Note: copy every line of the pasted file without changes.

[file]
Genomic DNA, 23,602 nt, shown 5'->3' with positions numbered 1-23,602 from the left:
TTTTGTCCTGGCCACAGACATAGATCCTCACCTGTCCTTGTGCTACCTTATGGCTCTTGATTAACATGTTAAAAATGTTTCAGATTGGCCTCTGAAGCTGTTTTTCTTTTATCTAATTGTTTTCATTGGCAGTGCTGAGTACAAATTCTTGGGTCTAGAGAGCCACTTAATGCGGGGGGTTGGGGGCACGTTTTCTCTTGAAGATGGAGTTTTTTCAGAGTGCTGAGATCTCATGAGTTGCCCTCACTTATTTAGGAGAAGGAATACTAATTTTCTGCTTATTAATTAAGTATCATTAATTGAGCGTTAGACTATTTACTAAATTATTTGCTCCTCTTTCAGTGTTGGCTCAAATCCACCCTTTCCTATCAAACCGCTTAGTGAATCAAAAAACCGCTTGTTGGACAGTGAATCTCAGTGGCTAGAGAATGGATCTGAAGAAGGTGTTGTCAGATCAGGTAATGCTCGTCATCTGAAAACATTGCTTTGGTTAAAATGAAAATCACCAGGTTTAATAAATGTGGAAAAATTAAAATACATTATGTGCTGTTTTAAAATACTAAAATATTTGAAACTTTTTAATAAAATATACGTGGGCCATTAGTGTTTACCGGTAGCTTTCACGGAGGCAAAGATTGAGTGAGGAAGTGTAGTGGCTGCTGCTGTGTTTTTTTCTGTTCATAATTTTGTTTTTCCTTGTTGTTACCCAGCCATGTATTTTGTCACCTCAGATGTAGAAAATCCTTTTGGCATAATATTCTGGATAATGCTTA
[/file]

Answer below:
Genomic DNA, 23,602 nt, shown 5'->3' with positions numbered 1-23,602 from the left:
TTTTGTCCTGGCCACAGACATAGATCCTCACCTGTCCTTGTGCTACCTTATGGCTCTTGATTAACATGTTAAAAATGTTTCAGATTGGCCTCTGAAGCTGTTTTTCTTTTATCTAATTGTTTTCATTGGCAGTGCTGAGTACAAATTCTTGGGTCTAGAGAGCCACTTAATGCGGGGGGTTGGGGGCACGTTTTCTCTTGAAGATGGAGTTTTTTCAGAGTGCTGAGATCTCATGAGTTGCCCTCACTTATTTAGGAGAAGGAATACTAATTTTCTGCTTATTAATTAAGTATCATTAATTGAGCGTTAGACTATTTACTAAATTATTTGCTCCTCTTTCAGTGTTGGCTCAAATCCACCCTTTCCTATCAAACCGCTTAGTGAATCAAAAAACCGCTTGTTGGACAGTGAATCTCAGTGGCTAGAGAATGGATCTGAAGAAGGTGTTGTCAGATCAGGTAATGCTCGTCATCTGAAAACATTGCTTTGGTTAAAATGAAAATCACCAGGTTTAATAAATGTGGAAAAATTAAAATACATTATGTGCTGTTTTAAAATACTAAAATATTTGAAACTTTTTAATAAAATATACGTGGGCCATTAGTGTTTACCGGTAGCTTTCACGGAGGCAAAGATTGAGTGAGGAAGTGTAGTGGCTGCTGCTGTGTTTTTTTCTGTTCATAATTTTGTTTTTCCTTGTTGTTACCCAGCCATGTATTTTGTCACCTCAGATGTAGAAAATCCTTTTGGCATAATATTCTGGATAATGCTTA